Finally! World’s largest mod building lands in Atlantic Yards
Pre-fab Mod One arrives in Barclays Center shadow
The Mod Squad arrived at Atlantic Yards Thursday – and brought a pre-made studio apartment in a box along with them, complete with washer and dryer, wood flooring and paint on the walls.
Construction crews hoisted the pre-fab flat onto the construction site at Dean Street and Flatbush Avenue, in the shadow of Barclays Center, for what will be the world’s tallest modular building.
“This is Mod One,” Brooks McDaniel, project architect of SHoP Architects, told the Brooklyn Eagle as a crane hoisted the 30,000-pound rectangle with a “MADE IN BROOKLYN” sign on it into the air.
“It’s an exciting day after nearly three years of research, development and design,” he said. “It feels great.”
When it’s done, the building, known as B2, will be 322 feet tall. It will be the first housing constructed at Atlantic Yards – where Barclays Center recently completed its first year of operations and was named the Number One concert venue in America.
Though from the outside the new apartment looks like a box, it won’t seem like one to future residents, McDaniel said: “It’s designed to feel like you’re living in any other luxury apartment.”
Fifty percent of the apartments in the 32-story, 363-unit rental building will be earmarked for low- and middle-income households.
A crowd of photographers and folks involved in the project cheered as the mod soared, smooth as silk, to the sky.
“That is awesome,” a man in the crowd said.
Then workers lowered it gently into place next to a brace frame. For a few moments its four corners perched on tiny rods with stacks of small wood blocks beside them, just in case, before the mod was set in place on a plinth that will be the top of the building’s first floor.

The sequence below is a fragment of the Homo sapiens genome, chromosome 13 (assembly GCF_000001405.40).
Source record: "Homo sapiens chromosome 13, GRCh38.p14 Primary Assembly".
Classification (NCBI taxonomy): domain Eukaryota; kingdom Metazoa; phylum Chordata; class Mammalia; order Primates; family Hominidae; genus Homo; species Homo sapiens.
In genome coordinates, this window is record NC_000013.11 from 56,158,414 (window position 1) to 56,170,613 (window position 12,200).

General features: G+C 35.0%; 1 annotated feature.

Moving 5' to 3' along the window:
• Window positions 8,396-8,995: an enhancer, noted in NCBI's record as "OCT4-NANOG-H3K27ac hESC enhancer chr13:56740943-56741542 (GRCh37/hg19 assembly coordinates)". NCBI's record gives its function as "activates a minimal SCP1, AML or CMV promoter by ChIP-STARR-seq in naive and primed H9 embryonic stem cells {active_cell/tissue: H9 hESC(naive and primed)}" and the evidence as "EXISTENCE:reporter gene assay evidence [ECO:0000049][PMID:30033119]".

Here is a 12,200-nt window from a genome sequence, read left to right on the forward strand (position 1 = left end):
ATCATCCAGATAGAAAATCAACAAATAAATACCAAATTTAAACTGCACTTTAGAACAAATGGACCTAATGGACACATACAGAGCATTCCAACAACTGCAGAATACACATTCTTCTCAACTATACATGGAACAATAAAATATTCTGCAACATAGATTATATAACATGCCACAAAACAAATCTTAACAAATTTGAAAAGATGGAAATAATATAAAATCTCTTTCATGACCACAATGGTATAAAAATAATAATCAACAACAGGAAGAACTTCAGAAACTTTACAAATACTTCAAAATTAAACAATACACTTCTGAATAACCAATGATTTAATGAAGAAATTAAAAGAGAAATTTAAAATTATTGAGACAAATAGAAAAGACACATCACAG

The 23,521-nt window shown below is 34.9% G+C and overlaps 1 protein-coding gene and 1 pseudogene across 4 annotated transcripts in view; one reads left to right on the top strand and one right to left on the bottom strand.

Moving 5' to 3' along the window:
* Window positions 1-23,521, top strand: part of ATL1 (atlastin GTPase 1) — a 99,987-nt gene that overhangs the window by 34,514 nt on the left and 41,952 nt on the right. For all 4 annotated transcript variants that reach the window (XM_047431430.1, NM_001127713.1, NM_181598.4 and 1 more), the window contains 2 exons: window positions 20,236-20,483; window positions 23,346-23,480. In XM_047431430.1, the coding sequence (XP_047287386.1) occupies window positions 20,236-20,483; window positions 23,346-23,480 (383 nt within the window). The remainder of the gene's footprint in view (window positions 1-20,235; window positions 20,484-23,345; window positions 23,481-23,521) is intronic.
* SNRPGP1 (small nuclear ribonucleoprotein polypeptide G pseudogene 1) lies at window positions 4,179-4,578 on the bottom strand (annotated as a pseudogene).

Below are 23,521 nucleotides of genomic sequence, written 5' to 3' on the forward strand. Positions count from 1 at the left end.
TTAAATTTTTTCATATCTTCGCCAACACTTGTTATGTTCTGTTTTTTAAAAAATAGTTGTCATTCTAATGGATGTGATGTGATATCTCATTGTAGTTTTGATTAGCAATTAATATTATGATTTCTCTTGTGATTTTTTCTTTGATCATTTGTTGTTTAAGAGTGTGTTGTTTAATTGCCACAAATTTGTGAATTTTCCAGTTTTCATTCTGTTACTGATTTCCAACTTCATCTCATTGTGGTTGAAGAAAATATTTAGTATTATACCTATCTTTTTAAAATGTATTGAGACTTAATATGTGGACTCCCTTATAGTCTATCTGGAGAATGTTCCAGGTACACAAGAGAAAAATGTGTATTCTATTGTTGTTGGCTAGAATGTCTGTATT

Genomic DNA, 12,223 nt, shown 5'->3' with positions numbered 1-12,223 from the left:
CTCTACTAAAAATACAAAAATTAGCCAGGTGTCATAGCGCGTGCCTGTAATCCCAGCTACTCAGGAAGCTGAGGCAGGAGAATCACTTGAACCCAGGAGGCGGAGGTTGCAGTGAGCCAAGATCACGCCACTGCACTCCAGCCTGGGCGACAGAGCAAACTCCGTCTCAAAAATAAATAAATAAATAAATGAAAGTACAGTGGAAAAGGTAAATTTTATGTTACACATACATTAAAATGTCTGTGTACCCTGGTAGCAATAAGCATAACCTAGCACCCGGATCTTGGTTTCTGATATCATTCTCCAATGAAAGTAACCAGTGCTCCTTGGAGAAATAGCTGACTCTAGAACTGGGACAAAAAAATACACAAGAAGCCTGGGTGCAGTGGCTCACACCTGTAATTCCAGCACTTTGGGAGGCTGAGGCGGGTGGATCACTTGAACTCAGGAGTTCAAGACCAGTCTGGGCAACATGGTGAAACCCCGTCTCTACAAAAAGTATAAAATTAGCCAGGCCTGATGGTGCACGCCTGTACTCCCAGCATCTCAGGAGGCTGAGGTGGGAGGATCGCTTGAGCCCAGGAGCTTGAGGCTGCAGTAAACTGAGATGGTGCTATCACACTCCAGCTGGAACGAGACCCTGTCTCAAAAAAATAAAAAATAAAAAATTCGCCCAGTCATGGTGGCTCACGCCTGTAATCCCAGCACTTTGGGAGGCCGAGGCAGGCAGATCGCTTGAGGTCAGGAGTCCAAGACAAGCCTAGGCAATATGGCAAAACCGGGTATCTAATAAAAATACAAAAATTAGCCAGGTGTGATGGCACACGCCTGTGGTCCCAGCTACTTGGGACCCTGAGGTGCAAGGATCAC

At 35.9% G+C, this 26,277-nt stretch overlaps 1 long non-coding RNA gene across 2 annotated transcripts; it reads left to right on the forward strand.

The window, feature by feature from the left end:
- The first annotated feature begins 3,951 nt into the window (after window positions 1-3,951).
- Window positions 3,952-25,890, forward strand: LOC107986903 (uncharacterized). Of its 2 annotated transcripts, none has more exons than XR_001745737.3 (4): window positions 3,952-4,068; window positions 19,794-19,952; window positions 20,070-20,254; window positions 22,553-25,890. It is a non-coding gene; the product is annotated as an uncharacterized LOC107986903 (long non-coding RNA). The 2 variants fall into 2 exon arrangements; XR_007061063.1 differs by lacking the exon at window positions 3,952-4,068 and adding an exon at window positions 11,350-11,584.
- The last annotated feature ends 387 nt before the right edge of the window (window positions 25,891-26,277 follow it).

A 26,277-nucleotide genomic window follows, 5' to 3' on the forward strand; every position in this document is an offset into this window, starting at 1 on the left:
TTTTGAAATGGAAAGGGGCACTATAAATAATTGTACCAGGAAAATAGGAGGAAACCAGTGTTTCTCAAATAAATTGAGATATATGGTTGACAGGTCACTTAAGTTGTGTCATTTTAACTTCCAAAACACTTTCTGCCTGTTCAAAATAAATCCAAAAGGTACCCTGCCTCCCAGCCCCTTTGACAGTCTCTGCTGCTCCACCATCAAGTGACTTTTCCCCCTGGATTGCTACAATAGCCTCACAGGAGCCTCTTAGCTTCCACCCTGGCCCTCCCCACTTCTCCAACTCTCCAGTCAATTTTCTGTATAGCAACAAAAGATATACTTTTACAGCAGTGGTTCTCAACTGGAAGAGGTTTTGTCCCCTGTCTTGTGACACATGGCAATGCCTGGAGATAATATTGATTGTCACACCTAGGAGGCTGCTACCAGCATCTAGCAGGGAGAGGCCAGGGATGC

Taek Kim, another architect from SHoP, said he was nervous about the hoisting job.
“We did countless simulations,” he explained, both digitally and with mockups at the Brooklyn Navy Yard, where union workers manufactured the mods.
There was no need for worry. The maneuver went off without a hitch. So did a second hoist, of a wedge-shaped piece of red and gray aluminum with two windows for the studio apartment.
So what if it was 27 degrees out, with a biting wind? It was a dry sunny day, which is what mattered. The construction would have started earlier this week but was postponed because of snow and rain.
“You don’t want to walk on the steel – it’s too easy to slip,” said Bob Sanna, Forest City Ratner director of construction and design development.
Opponents of the Atlantic Yards mega-project have criticized the slow pace of residential development at the 22-acre site, where Forest City Ratner plans to build 6,430 housing units.
After three years of research and design, B2 should be ready for occupancy just 12 months from now, Sanna said.
Forest City Ratner hasn’t committed yet to doing modular construction for the next building in the three-building cluster of residential towers planned for the Dean Street and Flatbush Avenue site. Designs will be drawn up for both conventional and modular construction, Sanna said.
Company Chairman Bruce Ratner showed up to watch the hoist, garbed in a knit Brooklyn Nets cap and a down vest. He’s a minority owner of the Nets basketball team that calls the arena home. Forest City Ratner CEO MaryAnne Gilmartin was there too for the big moment.
The company posted a videographer on the roof of a neighboring building to record the proceedings for posterity.
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